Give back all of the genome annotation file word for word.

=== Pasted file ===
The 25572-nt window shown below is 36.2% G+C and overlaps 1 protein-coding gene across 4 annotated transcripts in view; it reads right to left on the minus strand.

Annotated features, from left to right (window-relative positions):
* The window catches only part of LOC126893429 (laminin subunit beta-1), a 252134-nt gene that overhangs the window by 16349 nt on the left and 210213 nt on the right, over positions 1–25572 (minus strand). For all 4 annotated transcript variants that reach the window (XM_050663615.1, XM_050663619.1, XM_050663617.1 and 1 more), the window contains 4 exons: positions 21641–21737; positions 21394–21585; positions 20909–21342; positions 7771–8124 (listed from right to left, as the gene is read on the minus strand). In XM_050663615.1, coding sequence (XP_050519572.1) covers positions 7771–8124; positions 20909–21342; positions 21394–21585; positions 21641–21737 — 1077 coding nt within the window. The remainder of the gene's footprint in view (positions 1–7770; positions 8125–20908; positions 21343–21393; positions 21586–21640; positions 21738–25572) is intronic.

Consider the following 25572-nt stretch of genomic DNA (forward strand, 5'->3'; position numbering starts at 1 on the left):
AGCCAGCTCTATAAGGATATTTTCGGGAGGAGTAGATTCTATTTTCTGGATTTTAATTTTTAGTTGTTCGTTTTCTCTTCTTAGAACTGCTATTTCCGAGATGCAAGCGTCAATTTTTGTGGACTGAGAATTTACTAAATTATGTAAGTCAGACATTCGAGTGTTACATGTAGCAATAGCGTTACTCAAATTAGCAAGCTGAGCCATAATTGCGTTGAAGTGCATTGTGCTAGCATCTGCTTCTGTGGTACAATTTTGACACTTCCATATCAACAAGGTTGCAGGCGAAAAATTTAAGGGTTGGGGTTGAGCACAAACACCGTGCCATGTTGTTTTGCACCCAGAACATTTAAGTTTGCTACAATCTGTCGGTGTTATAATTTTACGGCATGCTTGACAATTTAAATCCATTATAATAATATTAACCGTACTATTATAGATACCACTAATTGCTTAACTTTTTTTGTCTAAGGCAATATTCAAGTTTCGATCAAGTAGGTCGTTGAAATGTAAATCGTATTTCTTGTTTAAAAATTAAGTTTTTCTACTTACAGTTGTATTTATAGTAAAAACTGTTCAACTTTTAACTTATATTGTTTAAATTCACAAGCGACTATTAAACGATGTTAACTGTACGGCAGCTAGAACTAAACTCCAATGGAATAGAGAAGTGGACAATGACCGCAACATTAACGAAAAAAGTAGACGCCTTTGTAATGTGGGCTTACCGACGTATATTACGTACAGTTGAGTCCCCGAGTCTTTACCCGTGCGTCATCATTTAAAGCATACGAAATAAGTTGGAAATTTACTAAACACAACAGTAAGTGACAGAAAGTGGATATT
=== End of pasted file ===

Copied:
The 25572-nt window shown below is 36.2% G+C and overlaps 1 protein-coding gene across 4 annotated transcripts in view; it reads right to left on the minus strand.

Annotated features, from left to right (window-relative positions):
* The window catches only part of LOC126893429 (laminin subunit beta-1), a 252134-nt gene that overhangs the window by 16349 nt on the left and 210213 nt on the right, over positions 1–25572 (minus strand). For all 4 annotated transcript variants that reach the window (XM_050663615.1, XM_050663619.1, XM_050663617.1 and 1 more), the window contains 4 exons: positions 21641–21737; positions 21394–21585; positions 20909–21342; positions 7771–8124 (listed from right to left, as the gene is read on the minus strand). In XM_050663615.1, coding sequence (XP_050519572.1) covers positions 7771–8124; positions 20909–21342; positions 21394–21585; positions 21641–21737 — 1077 coding nt within the window. The remainder of the gene's footprint in view (positions 1–7770; positions 8125–20908; positions 21343–21393; positions 21586–21640; positions 21738–25572) is intronic.

Consider the following 25572-nt stretch of genomic DNA (forward strand, 5'->3'; position numbering starts at 1 on the left):
AGCCAGCTCTATAAGGATATTTTCGGGAGGAGTAGATTCTATTTTCTGGATTTTAATTTTTAGTTGTTCGTTTTCTCTTCTTAGAACTGCTATTTCCGAGATGCAAGCGTCAATTTTTGTGGACTGAGAATTTACTAAATTATGTAAGTCAGACATTCGAGTGTTACATGTAGCAATAGCGTTACTCAAATTAGCAAGCTGAGCCATAATTGCGTTGAAGTGCATTGTGCTAGCATCTGCTTCTGTGGTACAATTTTGACACTTCCATATCAACAAGGTTGCAGGCGAAAAATTTAAGGGTTGGGGTTGAGCACAAACACCGTGCCATGTTGTTTTGCACCCAGAACATTTAAGTTTGCTACAATCTGTCGGTGTTATAATTTTACGGCATGCTTGACAATTTAAATCCATTATAATAATATTAACCGTACTATTATAGATACCACTAATTGCTTAACTTTTTTTGTCTAAGGCAATATTCAAGTTTCGATCAAGTAGGTCGTTGAAATGTAAATCGTATTTCTTGTTTAAAAATTAAGTTTTTCTACTTACAGTTGTATTTATAGTAAAAACTGTTCAACTTTTAACTTATATTGTTTAAATTCACAAGCGACTATTAAACGATGTTAACTGTACGGCAGCTAGAACTAAACTCCAATGGAATAGAGAAGTGGACAATGACCGCAACATTAACGAAAAAAGTAGACGCCTTTGTAATGTGGGCTTACCGACGTATATTACGTACAGTTGAGTCCCCGAGTCTTTACCCGTGCGTCATCATTTAAAGCATACGAAATAAGTTGGAAATTTACTAAACACAACAGTAAGTGACAGAAAGTGGATATT